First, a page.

Patients who are transferred from the ICU to intermediate care before they are ready risk readmission to the ICU, which can affect outcomes and healthcare costs.
“Current literature says that the average length of stay for a patient who has been readmitted in the ICU actually increases — sometimes doubles,” said Timothy H. Madeira, a dual clinical nurse specialist and nurse practitioner in the Division of Cardiac Surgery at Johns Hopkins Hospital in Baltimore. Madeira and colleagues Diane Law and Sharon Owens presented “ICU Readmissions: Knowing When Your Patient Is Ready for the Progressive Care Unit” and described their institution’s work to reducing ICU readmissions.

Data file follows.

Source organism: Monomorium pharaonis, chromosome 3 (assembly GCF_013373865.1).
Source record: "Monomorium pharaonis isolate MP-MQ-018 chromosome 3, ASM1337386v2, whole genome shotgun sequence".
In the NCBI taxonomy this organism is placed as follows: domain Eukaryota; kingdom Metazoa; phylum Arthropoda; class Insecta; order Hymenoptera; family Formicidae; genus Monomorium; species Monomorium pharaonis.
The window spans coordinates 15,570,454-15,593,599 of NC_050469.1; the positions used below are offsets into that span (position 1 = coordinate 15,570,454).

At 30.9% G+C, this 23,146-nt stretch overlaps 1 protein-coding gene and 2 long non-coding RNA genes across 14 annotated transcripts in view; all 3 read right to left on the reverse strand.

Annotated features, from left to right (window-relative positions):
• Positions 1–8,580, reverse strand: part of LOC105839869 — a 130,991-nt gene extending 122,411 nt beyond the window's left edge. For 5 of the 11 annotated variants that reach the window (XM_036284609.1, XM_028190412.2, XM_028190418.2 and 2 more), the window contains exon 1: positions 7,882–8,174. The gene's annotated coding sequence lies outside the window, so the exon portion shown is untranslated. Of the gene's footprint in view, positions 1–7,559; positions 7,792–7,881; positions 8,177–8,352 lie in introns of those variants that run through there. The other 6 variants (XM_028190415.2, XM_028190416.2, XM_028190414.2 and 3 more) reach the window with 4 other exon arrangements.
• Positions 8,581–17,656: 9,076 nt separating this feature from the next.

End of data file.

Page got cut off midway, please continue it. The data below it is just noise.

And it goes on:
“We identified four risk factors for patients who were at highest risk for bounceback to the ICU: female gender, NYHA class III or IV heart failure status, if they had an urgent or emergent operative status when they went into the OR and if they had postoperative renal failure,” Madeira said.
Using a predictive model and risk scoring system, they stratify patients as low, moderate or high risk for ICU readmission and meet weekly with a multidisciplinary team to discuss the previous week’s readmissions.
“This has really helped the nursing collaboration between our ICU and our step-down unit and has opened a door to improved communication because everyone gets an equal voice at the table,” Madeira said. “This is always going to be an ongoing project, but we have already seen a reduction in our readmissions to the ICU and have seen better outcomes.”